In the infrared image the orange temperatures (sea surface and land temperatures) are 80F (300 degrees Kelvin) or warmer. The storm's lowest temperatures (in purple) are associated with high, cold cloud tops. Those temperatures are as cold as or colder than 220 degrees Kelvin or minus 63 degrees Fahrenheit (F). The blue areas are around 240 degrees Kelvin, or minus 27F.

As the week progresses Kirrily is expected to take a west-southwest track toward the Timor Sea. The Timor Sea is located to the west of the Arafuru Sea, and south of the Banda Sea, separated by the island of Timor. All of these areas are expecting high seas and downpours.

Text credit: Rob Gutro, NASA's Goddard Space Flight Center

April 27, 2009

NASA's Aqua Satellite Grabs a Cloudy, Wet Look at Indonesia's New Cyclone

Aqua image of Kirrily Credit: NRL/NASA
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Kirrily is the latest tropical cyclone to develop in the Southern Indian Ocean and two instruments on NASA's Aqua satellite grabbed data on its cold clouds and rainfall as it became a tropical storm.

Kirrily formed during the early morning hours on April 27 Zulu Time. It formed between northern Australia and south of the island of New Guinea.

Tropical cyclone Kirrily had maximum sustained winds near 40 knots (46 mph) and was moving northwest near 6 mph on April 27 at 0900 Zulu Time (5 a.m. EDT). It was located near 6.4 degrees south latitude and 134.0 east longitude, which is about 410 miles north-northeast of Darwin, Australia or due south of West Papua, the western end of the island of Papua New Guinea, located in Indonesia.

The U.S. Navy's Joint Typhoon Warning Center (JTWC) noted that "Kirrily passed over the Aru Islands and will veer west then southwest whilst gradually strengthening after 24 hours." Kirrily is generating 9 foot high waves and tropical storm force winds extend as far as 25 miles from its center.

Warnings have been posted in parts of Indonesia already. Gale-force winds and high waves "can occur in the Tanimbar Islands, Aru and Kai in 24 hours," according to JTWC. "Heavy rain may occur in the Tanimbar Islands, Aru and Kai for a few days, as well as potential flooding."

Multi-spectral satellite imagery shows that the storm is consolidating and strengthening. However, because of its close proximity and interaction with the Aru Islands, it will weaken slightly before regaining strength when it moves back into open waters in a day.

NASA's AMSR-E Instrument Sees Rainfall and More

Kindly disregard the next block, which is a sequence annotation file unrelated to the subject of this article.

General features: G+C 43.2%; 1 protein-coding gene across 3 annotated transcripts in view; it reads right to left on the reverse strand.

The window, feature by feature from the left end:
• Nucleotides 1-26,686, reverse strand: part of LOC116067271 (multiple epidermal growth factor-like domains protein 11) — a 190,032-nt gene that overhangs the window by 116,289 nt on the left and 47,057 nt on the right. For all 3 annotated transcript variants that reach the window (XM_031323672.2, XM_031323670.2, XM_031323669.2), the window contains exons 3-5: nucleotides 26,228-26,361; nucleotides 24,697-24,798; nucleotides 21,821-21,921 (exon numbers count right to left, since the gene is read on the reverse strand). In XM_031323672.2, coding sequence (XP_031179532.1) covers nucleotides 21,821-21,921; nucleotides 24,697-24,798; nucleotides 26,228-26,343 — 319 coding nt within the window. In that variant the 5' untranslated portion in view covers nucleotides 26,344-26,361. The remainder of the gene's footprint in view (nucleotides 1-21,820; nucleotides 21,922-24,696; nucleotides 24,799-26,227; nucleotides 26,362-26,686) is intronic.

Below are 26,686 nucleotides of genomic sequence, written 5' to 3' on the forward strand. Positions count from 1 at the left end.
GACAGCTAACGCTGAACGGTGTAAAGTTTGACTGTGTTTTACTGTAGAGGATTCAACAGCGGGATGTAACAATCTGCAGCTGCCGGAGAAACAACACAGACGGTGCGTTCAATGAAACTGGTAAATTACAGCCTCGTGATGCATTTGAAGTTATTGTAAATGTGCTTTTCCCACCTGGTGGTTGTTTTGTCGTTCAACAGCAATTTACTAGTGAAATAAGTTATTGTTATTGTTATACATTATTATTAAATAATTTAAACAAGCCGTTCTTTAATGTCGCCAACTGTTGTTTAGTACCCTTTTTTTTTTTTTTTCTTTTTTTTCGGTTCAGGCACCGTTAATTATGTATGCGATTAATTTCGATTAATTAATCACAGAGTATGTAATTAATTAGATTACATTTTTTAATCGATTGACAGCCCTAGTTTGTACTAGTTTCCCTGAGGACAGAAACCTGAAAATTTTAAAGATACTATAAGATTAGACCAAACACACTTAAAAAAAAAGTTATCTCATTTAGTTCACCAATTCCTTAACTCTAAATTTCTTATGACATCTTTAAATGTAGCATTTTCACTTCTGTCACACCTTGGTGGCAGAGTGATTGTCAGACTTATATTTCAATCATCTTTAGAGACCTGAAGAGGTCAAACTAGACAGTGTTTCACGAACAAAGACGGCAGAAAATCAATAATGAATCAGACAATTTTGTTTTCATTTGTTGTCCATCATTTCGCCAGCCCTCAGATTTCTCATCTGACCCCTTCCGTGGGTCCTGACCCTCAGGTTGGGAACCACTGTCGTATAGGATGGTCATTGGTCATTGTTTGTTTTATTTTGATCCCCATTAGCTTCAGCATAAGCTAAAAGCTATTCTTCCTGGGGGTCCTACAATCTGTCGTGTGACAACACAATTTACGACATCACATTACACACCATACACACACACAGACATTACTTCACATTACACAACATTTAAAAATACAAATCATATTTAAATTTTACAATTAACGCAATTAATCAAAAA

NASA's Aqua satellite passed over Kirrily on April 28 at 04:16 Zulu Time (12:14 a.m. EDT) and captured this image with its Advanced Microwave Scanning Radiometer-E (AMSR-E) instrument. AMSR-E measured the rainfall on the eastern side of the storm (in blue, green and yellow) as being between 0.2 to 0.6 inches/hour (blue and green).

Data from AMSR-E provides measurements of precipitation rate, cloud water, water vapor, sea surface winds, and sea surface temperature, all of which are indicators in whether a tropical cyclone is strengthening or weakening. One unique aspect of AMSR-E sea surface temperature data is that it reads those surface temperatures through most types of cloud cover, supplementing infrared-based measurements that are restricted to cloud-free areas.

AIRS image of Kirrily Credit: NASA/JPL, Ed Olsen
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NASA's AIRS Instrument Sees Kirrily's Cold Clouds

The Atmospheric Infrared Sounder (AIRS), another instrument on NASA's Aqua satellite, captured Kirrily's cloud temperatures. As with the AMSR-E image, the AIRS instrument only captured the clouds on the eastern side of the storm, because the satellite's orbit was east of the storm's center.

The AIRS infrared image shows those frigid cloud top temperatures that give forecasters a clue to a storm's strength. The coldest temperatures (and highest cloud tops) are usually shown in purple. Those purple areas are as cold as 220 degrees Kelvin or minus 63 degrees Fahrenheit (F) or colder. The lower clouds are depicted as blue areas, which are around 240 degrees Kelvin, or minus 27F.

Kirrily is expected to move in a counter-clockwise motion at sea over the next couple of days.

Text credit: Rob Gutro, NASA's Goddard Space Flight Center